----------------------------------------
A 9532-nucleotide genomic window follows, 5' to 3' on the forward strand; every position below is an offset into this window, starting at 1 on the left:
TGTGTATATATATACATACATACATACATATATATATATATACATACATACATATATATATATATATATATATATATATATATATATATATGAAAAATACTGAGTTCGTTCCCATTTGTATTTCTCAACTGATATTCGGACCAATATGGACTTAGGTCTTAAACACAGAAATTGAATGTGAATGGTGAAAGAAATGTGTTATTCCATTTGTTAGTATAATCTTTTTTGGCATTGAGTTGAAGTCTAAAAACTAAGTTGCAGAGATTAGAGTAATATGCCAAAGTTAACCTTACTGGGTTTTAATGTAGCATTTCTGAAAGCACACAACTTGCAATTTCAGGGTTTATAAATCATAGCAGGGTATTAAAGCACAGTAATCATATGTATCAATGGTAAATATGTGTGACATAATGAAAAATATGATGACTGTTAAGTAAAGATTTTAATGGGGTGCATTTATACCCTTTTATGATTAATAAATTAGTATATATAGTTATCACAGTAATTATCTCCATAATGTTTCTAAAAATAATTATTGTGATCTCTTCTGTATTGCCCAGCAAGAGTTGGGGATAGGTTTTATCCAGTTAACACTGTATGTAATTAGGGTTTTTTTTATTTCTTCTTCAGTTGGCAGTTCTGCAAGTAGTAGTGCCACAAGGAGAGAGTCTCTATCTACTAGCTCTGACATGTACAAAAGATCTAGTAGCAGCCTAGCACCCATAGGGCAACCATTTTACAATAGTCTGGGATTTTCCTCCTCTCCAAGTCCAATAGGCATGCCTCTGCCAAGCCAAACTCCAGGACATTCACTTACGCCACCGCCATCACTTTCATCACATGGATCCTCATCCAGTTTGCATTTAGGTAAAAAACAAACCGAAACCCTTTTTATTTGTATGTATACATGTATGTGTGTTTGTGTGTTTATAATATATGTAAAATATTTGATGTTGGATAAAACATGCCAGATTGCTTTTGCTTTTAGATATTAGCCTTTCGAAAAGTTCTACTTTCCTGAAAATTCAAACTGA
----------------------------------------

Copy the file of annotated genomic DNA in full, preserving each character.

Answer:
A 9532-nucleotide genomic window follows, 5' to 3' on the forward strand; every position below is an offset into this window, starting at 1 on the left:
TGTGTATATATATACATACATACATACATATATATATATATACATACATACATATATATATATATATATATATATATATATATATATATATGAAAAATACTGAGTTCGTTCCCATTTGTATTTCTCAACTGATATTCGGACCAATATGGACTTAGGTCTTAAACACAGAAATTGAATGTGAATGGTGAAAGAAATGTGTTATTCCATTTGTTAGTATAATCTTTTTTGGCATTGAGTTGAAGTCTAAAAACTAAGTTGCAGAGATTAGAGTAATATGCCAAAGTTAACCTTACTGGGTTTTAATGTAGCATTTCTGAAAGCACACAACTTGCAATTTCAGGGTTTATAAATCATAGCAGGGTATTAAAGCACAGTAATCATATGTATCAATGGTAAATATGTGTGACATAATGAAAAATATGATGACTGTTAAGTAAAGATTTTAATGGGGTGCATTTATACCCTTTTATGATTAATAAATTAGTATATATAGTTATCACAGTAATTATCTCCATAATGTTTCTAAAAATAATTATTGTGATCTCTTCTGTATTGCCCAGCAAGAGTTGGGGATAGGTTTTATCCAGTTAACACTGTATGTAATTAGGGTTTTTTTTATTTCTTCTTCAGTTGGCAGTTCTGCAAGTAGTAGTGCCACAAGGAGAGAGTCTCTATCTACTAGCTCTGACATGTACAAAAGATCTAGTAGCAGCCTAGCACCCATAGGGCAACCATTTTACAATAGTCTGGGATTTTCCTCCTCTCCAAGTCCAATAGGCATGCCTCTGCCAAGCCAAACTCCAGGACATTCACTTACGCCACCGCCATCACTTTCATCACATGGATCCTCATCCAGTTTGCATTTAGGTAAAAAACAAACCGAAACCCTTTTTATTTGTATGTATACATGTATGTGTGTTTGTGTGTTTATAATATATGTAAAATATTTGATGTTGGATAAAACATGCCAGATTGCTTTTGCTTTTAGATATTAGCCTTTCGAAAAGTTCTACTTTCCTGAAAATTCAAACTGA